a state chartered, non-profit organization dedicated to the
restoration and preservation of the history and agriculture
of the plains states. Each member owns and maintains his own
collection of equipment with restoration done throughout the
year in preparation for demonstrating the farming methods
of the early 1900s.
Admission is $5 for those over age 12, and all proceeds are
used for fuel, advertising, insurance, and building costs.
For more information
Steam Engine Show
P.O. Box 472
Pawnee, OK 74058
Pawnee Chamber of Commerce
Pawnee County Historical Society Museum
The Pawnee County Historical Society Museum presents artifacts
in several period room displays and is also the Dick Tracy
Collection Headquarters for the midwest.
Located on the west side of the Pawnee County Courthouse
Square, Downtown, Pawnee.
Chester Gould, creator of the Dick Tracy character, graduated
from Pawnee High School in 1919. This painting on the side
of the Prairie Rose Building in downtown Pawnee recognizes
the artist as one of Pawnee's most famous citizens. Early
characters in the strip sometimes were named after some of
6th and Harrison
Original Pawnee Bill's Wild West Show & Festival
The 2 "Bills" were pioneers of the old west. Major
Gordon W. Lillie was given the name Pawnee Bill by the Pawnees
when he came to Indian Territory as a young boy of seventeen.
Pawnee Bill and Buffalo Bill rode together in what was to
be thefirst of the Wild West Shows in 1883. "The Only
Show of its Kind" - A show that once toured across America
and Europe - Thrilling young and old has now become an annual
event with a cast of 100's re-enacting the world famous Pawnee
Bill Wild West Show. Each summer the hill side on BlueHawk
Peak at the Pawnee Bill Buffalo Ranch comes alive with trick
riders, trick ropers, shootings, hangings - a battle between
the cowboys and Indians ... it's the west at its best.
In conjunction with The Pawnee Bill Wild West Show, come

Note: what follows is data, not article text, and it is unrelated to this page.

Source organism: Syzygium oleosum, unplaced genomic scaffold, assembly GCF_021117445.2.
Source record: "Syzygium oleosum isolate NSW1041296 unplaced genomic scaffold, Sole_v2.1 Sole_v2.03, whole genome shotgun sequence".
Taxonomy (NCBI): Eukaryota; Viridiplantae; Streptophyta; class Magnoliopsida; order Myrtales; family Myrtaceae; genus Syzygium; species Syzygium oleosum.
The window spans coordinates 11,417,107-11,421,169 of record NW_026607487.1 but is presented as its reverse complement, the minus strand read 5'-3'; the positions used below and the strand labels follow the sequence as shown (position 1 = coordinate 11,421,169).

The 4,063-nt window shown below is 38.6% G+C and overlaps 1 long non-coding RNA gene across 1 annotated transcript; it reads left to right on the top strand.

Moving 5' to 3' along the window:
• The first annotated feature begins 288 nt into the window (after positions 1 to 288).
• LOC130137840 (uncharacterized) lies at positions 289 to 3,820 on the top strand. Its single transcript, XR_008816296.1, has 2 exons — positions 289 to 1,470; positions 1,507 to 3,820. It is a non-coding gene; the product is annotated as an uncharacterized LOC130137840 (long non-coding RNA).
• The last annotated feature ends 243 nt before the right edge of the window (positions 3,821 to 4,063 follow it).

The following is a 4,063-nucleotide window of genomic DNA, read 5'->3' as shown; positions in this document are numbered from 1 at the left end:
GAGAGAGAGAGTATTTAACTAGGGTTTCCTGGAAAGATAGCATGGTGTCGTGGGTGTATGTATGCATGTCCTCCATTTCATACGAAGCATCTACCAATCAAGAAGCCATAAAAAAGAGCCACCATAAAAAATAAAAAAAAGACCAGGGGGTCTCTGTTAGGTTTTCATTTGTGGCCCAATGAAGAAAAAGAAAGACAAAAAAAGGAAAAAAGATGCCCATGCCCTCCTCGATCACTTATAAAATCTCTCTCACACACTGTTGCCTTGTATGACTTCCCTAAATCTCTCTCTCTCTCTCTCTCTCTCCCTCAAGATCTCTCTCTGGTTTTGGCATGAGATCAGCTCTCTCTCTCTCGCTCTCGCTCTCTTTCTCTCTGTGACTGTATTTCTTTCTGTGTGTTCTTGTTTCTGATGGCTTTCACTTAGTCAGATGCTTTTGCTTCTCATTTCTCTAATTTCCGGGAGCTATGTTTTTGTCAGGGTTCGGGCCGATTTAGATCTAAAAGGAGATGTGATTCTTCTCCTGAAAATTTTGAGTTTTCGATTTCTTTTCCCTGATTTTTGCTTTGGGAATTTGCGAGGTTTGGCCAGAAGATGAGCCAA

downtown on the square for arts and crafts, entertainment,
and rides - Friday through Sunday. FAST DRAW COMPETITION Saturday.
The west at its best!
Third weekend in June.
World's Largest Free Pow Wow
The Pawnees moved to Oklahoma Territory in 1874 and to this
day retain many of their ancestors beliefs and customs. A
ceremony for the braves who died in battle and honoring the
returning warriors has become the "World's Largest 'Free'
* Most colorful outdoor spectacle in America
* Four nights - Thursday through Sunday
* Native costumes, snake dances, eagle dances, and much more
* Parade in downtown Pawnee - Saturday at noon
* Its all FREE
Weekend of the 4th of July each year - Thursday, Friday,
Become a part of the cattle drive and wagon trains, judge
the chili and barbecue cook-offs, buy some cowboy crafts,
and enjoy rides and games...
AND the toughest sport in the country - Bulls, broncs and
beauties; clowns, kids, and cowboys - Wild cow milkin', wild
horse racin', wild? sheep ridin' ... It's fun, it's exciting,
August each year, a weekend of family entertainment, 3 big
nights; Thursday, Friday, and Saturday. Cook-off and parade
Tribal Headquarters and School
The town of Pawnee, Oklahoma, was first a trading post on
Bear Creek, and then the agency for the Pawnee tribe after
their removal from Nebraska.
The 646 acre Pawnee Tribal Reserve is home for the Pawnee
Tribe Agency offices. The old Pawnee Indian School buildings,
most of which have been restored, are being used by the Tribe.
All of these buildings are on the National Register of Historic
Buildings. The Tribal Hospital, now just a clinic, is still
in use. The grounds also contain the new roundhouse and campgrounds,
that are used for the Tribes dances and
An Indian Agency Monument honors the Pawnee Nation's orginal
tribal leaders, and a marker tells tales of the tribe's early
One can almost hear the summertime laughter echoing through
the various levels and verandas of this uniquely designed
bathhouse carved from native stone in 1939 by President Franklin
Roosevelt's WPA public works program. It is listed on the
National Register of Historic Places.
It now serves as part of the Outdoor Classroom of the Environmental
Education Center located at Pawnee Lake.
State Highway 18, North of Pawnee
Turn left after crossing the dam
Dedicated to Roosevelt's Rough Riders buried at a nearby cemetery,
this is the only monument dedicated to the Rough Riders in
Located in the Highland Cemetery
3 miles north of Pawnee on Hwy 18.